Spiegel Online International features a fascinating interview this morning with General Stanley McChrystal, the U.S. commander in Afghanistan. The English website of the German magazine asks McChrystal specifically about “evaporating” support for the mission, particularly with the Canadian and Dutch government’s scheduled to pull their troops out next year.
Here’s his reply: “It’s not numbers of soldiers, it’s not particular capabilities—it’s a willingness to be a part of a team and to adapt ourselves to this mission. Good partnership is key. Each of the 44 nations [contributing to the international coalition] brings different capabilities, different strengths. The Afghan people can feel it, they take strength from it. And the enemy can also feel it.”
That’s a generous response from a military leader. However, other parts of the interview make me wonder if Canada might not be subtracting even more from the Afghanistan picture than we realize. Our withdrawal won’t merely mean pulling away guys with guns and armored vehicles; Canadian troops will also take home with them whatever nuanced understanding of they have gained of Afghan society over several costly, punishing years on the ground in Kandahar.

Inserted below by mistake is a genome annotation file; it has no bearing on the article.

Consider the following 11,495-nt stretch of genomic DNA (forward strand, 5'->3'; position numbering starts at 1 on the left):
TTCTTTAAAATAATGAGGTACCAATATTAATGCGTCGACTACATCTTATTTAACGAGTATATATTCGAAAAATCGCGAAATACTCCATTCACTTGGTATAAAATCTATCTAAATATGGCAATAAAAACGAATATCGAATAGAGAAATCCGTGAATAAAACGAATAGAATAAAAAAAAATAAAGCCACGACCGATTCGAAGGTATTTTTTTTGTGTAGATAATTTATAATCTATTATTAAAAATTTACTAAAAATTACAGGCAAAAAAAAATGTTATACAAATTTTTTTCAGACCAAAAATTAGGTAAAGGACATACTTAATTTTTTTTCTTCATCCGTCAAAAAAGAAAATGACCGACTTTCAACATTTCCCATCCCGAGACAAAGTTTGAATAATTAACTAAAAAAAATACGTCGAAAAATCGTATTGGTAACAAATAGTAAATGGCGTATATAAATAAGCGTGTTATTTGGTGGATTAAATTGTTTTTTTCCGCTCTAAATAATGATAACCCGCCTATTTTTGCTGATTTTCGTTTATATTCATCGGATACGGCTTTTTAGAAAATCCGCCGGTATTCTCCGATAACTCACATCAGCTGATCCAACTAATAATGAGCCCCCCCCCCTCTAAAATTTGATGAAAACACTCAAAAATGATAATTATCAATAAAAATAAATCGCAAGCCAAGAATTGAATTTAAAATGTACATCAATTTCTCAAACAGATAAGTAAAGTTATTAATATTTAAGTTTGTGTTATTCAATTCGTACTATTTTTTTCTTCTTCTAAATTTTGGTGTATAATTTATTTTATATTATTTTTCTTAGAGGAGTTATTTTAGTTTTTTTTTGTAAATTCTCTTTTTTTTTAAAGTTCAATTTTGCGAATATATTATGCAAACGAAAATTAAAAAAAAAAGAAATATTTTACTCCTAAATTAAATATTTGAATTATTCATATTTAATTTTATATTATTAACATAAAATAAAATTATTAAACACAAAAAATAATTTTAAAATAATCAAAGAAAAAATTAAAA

And in McChrystal’s conception, it’s those hard-earned insights that matter most. “In a counter-insurgency the terrain is the people, rather than bridges and hills and forests,” he says. “You have to understand tribes, leaders and the economic forces at work. Otherwise you can’t deny the insurgency.”
I’ve spoken with members of Canada’s Provincial Reconstruction Team in Kandahar who talk in those terms. They report on how hard it can be to sort out shifting alliances among local leaders in the many districts of Kandahar. Is there any way Canadians can pass their knowledge along to whatever international forces replace them next year?
Or is there a way to make sure the most useful Canadian civilians remain in Afghanistan, especially Kandahar, even without Canadian troops to protect them? McChrystal pleads for compact groups of real specialists, not large numbers, to be contributed to the cause. “What you need is experts,” he says, “agricultural experts, economic experts, sometimes engineering, water engineering experts.”
The Prime Minister has been more than clear lately on his determination not to be drawn into some sort of extension of Canada’s military mission in Afghanistan. After 2011, Stephen Harper says, Canada’s contribution will be strictly civilian. Given that, and given what McChrystal says, it’s time to start discussing in detail how then to make sure the valuable understanding Canadians have gained isn’t wasted in the process of military withdrawal.